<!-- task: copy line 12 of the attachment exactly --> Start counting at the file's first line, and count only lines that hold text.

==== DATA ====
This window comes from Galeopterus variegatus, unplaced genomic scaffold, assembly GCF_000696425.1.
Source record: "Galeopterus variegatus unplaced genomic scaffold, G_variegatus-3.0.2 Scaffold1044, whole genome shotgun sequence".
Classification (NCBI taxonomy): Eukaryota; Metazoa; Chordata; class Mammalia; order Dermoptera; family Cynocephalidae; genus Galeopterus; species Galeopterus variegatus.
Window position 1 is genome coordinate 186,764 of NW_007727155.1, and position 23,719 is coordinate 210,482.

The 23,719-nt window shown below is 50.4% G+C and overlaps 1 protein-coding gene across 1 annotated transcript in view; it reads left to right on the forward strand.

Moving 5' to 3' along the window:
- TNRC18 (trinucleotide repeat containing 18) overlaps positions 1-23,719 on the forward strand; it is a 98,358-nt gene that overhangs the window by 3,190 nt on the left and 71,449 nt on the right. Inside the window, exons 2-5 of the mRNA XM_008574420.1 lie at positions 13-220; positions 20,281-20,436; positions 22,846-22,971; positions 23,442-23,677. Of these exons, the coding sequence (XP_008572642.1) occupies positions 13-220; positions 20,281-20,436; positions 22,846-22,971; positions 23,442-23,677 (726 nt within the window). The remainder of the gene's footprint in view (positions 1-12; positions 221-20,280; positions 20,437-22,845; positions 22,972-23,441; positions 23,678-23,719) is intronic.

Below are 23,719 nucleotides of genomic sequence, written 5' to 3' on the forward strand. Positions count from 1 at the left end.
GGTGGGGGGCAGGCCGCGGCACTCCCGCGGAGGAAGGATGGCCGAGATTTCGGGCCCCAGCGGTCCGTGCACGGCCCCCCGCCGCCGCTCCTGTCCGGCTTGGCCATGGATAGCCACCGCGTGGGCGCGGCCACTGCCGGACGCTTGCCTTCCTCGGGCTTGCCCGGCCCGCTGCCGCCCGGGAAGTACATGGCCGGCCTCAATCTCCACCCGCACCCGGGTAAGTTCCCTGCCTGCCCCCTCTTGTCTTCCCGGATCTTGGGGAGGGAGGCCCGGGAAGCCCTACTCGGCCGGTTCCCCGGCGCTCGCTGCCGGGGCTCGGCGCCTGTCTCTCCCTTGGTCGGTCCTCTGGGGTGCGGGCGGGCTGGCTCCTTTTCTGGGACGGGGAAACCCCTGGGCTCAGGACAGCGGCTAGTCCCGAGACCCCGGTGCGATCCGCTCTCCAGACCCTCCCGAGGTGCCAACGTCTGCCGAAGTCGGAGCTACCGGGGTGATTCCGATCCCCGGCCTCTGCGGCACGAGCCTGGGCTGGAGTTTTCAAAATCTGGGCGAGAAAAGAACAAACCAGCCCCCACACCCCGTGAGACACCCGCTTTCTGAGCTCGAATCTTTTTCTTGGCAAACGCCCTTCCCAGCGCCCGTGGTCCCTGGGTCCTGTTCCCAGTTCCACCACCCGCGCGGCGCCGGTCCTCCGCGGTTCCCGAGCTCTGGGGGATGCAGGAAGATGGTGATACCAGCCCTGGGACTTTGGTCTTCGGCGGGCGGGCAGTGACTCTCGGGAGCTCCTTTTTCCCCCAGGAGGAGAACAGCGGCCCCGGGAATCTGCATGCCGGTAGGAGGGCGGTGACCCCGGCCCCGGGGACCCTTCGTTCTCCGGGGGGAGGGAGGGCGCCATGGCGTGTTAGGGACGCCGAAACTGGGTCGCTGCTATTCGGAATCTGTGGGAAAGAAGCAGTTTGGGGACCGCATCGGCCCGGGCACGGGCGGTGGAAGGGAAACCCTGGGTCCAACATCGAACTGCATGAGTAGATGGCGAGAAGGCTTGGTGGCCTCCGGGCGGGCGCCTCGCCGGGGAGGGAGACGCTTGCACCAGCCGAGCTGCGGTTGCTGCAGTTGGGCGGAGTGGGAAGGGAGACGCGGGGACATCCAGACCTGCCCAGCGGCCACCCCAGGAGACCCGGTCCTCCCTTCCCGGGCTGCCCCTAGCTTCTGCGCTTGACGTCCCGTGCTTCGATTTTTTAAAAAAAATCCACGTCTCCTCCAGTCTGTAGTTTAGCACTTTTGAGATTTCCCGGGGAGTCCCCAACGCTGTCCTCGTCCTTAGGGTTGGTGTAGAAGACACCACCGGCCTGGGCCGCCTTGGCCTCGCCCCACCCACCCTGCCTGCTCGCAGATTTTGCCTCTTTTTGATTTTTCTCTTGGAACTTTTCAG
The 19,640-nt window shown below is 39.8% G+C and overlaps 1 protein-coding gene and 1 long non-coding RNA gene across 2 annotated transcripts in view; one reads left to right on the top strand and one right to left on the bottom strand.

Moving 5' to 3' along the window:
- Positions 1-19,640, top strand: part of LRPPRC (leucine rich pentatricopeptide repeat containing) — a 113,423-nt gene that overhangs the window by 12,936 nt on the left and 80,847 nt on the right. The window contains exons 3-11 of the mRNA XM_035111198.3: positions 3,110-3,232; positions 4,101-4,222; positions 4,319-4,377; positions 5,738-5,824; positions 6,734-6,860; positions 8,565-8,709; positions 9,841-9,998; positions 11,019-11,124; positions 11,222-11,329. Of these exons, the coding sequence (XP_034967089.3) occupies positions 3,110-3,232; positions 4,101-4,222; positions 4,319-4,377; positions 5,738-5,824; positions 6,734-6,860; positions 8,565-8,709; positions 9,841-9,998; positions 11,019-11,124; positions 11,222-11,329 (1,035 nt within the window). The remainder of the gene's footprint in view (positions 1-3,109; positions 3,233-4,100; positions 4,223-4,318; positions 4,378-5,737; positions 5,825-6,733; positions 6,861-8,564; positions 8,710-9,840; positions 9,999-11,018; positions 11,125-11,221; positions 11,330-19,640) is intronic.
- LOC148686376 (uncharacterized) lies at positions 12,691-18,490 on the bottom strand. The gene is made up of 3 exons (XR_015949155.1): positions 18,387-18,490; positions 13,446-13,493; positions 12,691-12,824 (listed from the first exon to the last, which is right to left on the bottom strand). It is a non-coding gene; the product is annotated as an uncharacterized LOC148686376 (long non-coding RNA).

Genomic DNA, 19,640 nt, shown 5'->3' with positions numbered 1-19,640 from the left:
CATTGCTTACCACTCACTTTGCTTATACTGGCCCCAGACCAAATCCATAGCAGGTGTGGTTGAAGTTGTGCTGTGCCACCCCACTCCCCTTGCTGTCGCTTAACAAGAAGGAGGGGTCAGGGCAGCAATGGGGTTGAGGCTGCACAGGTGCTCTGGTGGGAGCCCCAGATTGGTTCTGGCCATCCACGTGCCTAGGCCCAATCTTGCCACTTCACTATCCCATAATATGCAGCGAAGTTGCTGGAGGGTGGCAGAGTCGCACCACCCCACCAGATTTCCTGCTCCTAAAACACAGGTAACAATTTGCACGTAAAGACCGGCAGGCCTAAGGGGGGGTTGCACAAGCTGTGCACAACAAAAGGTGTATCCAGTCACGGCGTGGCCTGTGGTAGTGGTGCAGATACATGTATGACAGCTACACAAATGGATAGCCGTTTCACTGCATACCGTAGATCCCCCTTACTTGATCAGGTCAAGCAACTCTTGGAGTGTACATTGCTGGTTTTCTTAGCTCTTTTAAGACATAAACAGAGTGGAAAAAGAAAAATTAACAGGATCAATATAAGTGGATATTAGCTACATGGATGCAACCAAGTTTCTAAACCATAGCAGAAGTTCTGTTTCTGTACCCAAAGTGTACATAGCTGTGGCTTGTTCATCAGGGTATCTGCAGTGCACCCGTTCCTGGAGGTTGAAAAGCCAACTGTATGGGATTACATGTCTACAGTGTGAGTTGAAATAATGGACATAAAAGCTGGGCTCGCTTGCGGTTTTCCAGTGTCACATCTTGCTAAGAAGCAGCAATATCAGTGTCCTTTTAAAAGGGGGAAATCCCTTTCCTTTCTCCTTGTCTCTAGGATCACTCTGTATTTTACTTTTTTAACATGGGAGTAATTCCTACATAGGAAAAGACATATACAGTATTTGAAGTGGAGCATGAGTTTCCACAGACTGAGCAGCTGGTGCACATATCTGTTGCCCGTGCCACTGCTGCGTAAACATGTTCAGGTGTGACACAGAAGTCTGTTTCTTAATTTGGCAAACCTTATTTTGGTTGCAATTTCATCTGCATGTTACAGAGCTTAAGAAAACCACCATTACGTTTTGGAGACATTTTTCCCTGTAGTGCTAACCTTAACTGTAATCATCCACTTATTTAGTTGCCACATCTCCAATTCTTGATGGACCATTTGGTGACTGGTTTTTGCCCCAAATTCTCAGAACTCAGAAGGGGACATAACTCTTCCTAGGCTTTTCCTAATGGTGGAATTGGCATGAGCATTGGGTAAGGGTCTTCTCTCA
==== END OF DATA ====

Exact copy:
- Positions 1-19,640, top strand: part of LRPPRC (leucine rich pentatricopeptide repeat containing) — a 113,423-nt gene that overhangs the window by 12,936 nt on the left and 80,847 nt on the right. The window contains exons 3-11 of the mRNA XM_035111198.3: positions 3,110-3,232; positions 4,101-4,222; positions 4,319-4,377; positions 5,738-5,824; positions 6,734-6,860; positions 8,565-8,709; positions 9,841-9,998; positions 11,019-11,124; positions 11,222-11,329. Of these exons, the coding sequence (XP_034967089.3) occupies positions 3,110-3,232; positions 4,101-4,222; positions 4,319-4,377; positions 5,738-5,824; positions 6,734-6,860; positions 8,565-8,709; positions 9,841-9,998; positions 11,019-11,124; positions 11,222-11,329 (1,035 nt within the window). The remainder of the gene's footprint in view (positions 1-3,109; positions 3,233-4,100; positions 4,223-4,318; positions 4,378-5,737; positions 5,825-6,733; positions 6,861-8,564; positions 8,710-9,840; positions 9,999-11,018; positions 11,125-11,221; positions 11,330-19,640) is intronic.